The bones were found last year in Dikika, located in the Lower Awash Valley in Ethiopia, and belonged to one impala-sized creature, and another buffalo-sized animal, this week's edition of the journal Nature reported.
They were discovered by a team of researchers from the California Academy of Science in San Francisco. Their finder, team member and archaeologist at the Leipzig-based Max Planck Institute for Evolutionary Anthropology, Shannon McPherron, told the magazine that they bear the unmistakable cut marks of stone tools, presumably used for butchering.
McPherron said that this means early hominims were both using tools and searching for meat. This would apply to the 3.3 million-year-old Australopithecus afarensis species, associated with the discovery of the juvenile specimen known as “Lucy's Baby” in the same region in 2000.
"We've put this important, fundamental behaviour back into Lucy's time," McPherron, the study author, told the magazine.
However Lucy's relatives were unlikely to have been hunting, but were likely scavenging kills from other predators, he added.
Previous findings had placed such tool use at 2.5 million years ago, but this discovery pushes that back by some 800,000 years, predating even the emergence of the human genus “Homo.”
"We're pushing much deeper into our evolutionary past," McPherron told the magazine.
The team used a two-step process to prove the markings in the bones were indeed from stone tools, first dating the bones and then using chemical tests to insure that the damage had happened prior to fossilisation. Microscopic exams then made sure the damage was the result of cutting, and not teeth or trampling, the magazine said.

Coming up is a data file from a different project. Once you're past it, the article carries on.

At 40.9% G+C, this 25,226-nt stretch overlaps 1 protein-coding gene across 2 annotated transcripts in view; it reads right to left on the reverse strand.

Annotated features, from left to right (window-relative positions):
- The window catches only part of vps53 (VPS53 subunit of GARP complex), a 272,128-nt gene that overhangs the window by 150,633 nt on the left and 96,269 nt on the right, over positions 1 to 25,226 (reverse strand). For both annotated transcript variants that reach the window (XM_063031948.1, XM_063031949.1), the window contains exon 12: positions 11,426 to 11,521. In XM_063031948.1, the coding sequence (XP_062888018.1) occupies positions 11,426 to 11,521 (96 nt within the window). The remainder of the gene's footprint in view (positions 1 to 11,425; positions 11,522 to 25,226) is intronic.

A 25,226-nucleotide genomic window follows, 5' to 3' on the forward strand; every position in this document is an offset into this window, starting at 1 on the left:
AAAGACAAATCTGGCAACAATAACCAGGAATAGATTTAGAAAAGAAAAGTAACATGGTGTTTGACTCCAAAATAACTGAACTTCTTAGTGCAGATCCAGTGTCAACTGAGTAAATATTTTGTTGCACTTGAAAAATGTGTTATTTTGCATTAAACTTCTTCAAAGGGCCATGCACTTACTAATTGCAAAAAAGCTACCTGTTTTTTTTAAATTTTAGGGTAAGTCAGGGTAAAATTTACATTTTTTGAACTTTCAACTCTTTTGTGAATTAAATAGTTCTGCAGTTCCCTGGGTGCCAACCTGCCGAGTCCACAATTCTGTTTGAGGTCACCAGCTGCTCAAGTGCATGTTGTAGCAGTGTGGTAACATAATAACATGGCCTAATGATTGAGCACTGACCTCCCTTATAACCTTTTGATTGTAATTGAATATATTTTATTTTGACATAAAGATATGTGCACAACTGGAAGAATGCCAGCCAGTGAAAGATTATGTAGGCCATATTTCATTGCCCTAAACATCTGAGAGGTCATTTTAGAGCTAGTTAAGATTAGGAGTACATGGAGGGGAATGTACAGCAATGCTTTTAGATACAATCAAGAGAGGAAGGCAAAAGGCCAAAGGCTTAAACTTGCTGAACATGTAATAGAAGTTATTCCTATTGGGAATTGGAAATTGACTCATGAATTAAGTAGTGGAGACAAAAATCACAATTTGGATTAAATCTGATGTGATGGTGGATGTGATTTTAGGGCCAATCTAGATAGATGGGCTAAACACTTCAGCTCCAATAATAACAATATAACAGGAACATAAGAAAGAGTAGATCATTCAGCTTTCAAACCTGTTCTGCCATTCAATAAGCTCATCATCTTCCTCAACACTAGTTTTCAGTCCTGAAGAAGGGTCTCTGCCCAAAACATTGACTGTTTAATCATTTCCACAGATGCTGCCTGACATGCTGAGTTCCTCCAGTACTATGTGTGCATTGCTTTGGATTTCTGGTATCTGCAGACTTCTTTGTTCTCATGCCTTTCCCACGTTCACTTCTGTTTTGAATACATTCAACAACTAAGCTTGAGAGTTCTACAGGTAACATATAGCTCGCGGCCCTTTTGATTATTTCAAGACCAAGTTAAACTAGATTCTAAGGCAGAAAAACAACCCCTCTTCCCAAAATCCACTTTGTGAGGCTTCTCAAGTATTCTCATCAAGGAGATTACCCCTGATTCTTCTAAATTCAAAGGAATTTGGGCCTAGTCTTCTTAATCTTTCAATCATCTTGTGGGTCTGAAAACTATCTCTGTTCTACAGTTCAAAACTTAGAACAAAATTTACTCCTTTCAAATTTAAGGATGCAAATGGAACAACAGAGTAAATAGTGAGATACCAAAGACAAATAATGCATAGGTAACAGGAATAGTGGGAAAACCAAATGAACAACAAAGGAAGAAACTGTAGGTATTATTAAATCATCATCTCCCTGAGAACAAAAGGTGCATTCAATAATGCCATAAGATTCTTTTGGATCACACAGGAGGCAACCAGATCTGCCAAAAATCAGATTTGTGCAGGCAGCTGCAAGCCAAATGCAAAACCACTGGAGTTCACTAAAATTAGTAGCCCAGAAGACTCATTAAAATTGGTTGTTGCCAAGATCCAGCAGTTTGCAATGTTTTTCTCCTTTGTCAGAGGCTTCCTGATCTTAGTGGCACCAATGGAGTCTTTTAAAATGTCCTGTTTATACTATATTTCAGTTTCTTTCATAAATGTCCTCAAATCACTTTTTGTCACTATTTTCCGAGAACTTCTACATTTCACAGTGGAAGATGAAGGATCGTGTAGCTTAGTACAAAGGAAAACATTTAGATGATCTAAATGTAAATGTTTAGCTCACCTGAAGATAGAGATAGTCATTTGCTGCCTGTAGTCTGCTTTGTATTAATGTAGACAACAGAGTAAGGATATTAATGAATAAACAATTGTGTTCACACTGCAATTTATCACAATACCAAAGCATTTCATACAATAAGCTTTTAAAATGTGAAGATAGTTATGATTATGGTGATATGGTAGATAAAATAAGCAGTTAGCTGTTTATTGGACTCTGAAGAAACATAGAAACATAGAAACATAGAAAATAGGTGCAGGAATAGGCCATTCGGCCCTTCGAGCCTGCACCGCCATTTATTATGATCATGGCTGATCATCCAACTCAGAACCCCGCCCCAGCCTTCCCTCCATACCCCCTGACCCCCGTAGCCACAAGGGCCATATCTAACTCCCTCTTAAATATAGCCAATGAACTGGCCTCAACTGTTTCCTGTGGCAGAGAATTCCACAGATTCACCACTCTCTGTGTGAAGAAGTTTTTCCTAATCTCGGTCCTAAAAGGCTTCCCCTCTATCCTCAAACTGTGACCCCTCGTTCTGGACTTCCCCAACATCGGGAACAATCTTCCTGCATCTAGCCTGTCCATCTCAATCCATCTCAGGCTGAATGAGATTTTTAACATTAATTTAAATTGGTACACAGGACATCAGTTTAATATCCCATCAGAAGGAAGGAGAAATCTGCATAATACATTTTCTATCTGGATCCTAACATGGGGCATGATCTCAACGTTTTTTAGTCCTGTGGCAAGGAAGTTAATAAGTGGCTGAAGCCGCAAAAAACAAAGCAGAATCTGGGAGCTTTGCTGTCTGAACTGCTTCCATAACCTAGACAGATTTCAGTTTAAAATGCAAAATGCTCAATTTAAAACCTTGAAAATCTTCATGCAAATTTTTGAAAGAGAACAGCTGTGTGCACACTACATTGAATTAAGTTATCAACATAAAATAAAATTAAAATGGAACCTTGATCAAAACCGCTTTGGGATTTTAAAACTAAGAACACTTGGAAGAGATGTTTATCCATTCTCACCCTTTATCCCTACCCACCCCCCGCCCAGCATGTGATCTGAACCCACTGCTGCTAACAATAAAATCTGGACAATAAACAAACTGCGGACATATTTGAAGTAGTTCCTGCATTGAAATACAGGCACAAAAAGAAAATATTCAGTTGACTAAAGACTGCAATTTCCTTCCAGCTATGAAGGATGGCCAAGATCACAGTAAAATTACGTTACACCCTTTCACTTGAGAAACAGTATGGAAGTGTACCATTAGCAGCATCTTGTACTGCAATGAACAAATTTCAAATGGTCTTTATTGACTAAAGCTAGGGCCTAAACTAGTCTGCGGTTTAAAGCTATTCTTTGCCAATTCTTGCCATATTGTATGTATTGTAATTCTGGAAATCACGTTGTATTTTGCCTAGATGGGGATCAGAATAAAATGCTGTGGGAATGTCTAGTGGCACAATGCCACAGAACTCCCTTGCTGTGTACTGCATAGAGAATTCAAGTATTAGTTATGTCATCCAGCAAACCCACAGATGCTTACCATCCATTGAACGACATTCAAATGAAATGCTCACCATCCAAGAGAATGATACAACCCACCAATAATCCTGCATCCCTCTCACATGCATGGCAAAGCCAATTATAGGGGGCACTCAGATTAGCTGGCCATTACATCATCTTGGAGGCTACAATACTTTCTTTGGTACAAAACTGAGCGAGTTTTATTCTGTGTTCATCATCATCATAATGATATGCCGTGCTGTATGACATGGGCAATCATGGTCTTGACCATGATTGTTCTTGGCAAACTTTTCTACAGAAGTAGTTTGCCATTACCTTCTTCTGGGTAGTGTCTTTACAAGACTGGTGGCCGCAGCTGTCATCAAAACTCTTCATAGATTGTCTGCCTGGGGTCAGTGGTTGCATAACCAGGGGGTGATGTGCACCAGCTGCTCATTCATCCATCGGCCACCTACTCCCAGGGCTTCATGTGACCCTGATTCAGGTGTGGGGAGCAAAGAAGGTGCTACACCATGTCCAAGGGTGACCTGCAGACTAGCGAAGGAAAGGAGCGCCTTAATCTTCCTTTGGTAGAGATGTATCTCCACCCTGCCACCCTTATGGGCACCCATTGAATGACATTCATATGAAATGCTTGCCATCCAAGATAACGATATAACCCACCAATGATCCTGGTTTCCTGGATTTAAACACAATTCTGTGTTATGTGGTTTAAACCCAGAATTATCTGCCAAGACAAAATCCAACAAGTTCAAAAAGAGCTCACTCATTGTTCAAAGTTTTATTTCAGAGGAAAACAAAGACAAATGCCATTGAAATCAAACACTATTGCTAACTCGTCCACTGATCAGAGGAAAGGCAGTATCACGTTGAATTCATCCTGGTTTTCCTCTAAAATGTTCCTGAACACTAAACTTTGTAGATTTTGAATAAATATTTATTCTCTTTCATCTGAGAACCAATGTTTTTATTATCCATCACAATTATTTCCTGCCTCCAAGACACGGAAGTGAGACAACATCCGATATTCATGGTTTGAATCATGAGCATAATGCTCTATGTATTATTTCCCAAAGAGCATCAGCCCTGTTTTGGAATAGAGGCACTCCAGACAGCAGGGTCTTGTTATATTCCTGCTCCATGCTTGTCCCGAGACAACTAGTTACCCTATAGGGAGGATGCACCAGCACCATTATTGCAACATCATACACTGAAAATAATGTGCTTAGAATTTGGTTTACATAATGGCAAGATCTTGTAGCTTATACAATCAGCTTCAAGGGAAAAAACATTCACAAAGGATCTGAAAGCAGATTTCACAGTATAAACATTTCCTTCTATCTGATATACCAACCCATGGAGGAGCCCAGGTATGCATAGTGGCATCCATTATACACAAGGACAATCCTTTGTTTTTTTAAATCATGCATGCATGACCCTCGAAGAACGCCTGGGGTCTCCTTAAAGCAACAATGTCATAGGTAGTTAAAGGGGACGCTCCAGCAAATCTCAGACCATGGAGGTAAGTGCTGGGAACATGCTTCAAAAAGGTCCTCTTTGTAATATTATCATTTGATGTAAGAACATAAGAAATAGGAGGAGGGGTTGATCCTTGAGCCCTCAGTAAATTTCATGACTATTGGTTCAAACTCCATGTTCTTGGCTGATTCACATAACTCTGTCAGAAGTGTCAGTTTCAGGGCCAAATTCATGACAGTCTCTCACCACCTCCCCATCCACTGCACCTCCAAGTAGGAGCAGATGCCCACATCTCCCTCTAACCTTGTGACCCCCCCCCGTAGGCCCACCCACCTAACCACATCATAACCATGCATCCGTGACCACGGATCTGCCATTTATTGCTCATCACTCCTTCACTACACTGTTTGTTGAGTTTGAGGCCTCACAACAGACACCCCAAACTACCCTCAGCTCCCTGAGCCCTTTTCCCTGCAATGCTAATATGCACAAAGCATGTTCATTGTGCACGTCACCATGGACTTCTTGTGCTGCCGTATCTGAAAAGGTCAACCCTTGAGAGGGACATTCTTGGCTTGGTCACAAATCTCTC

The scientists were fortunate to find the fossils in a gully that cut through strata they had already studied extensively with other discoveries – including Lucy's Baby, found just a few hundred metres away, McPherron said. This made it easier to date the bones at around 3.39 million-years-old, he explained.
Though the tools used to cut the bones may have just been what the magazine called “convenient rocks,” this would have still required a bit of forethought, because suitable rocks could only be found some 6 kilometres away.
Experts told Nature that they had been hoping to find tools older than the earliest known tools, which date back 2.5 million years. These tools were already well-made, leaving scientists to wonder whether more rudimentary versions were yet to be found.
These slashed bones are now likely to send paleoanthropologists out hunting for tool origins between 3.2 and 3.5 million years old, they said.
McPherron suggested potential quarry sites would be a good place to start.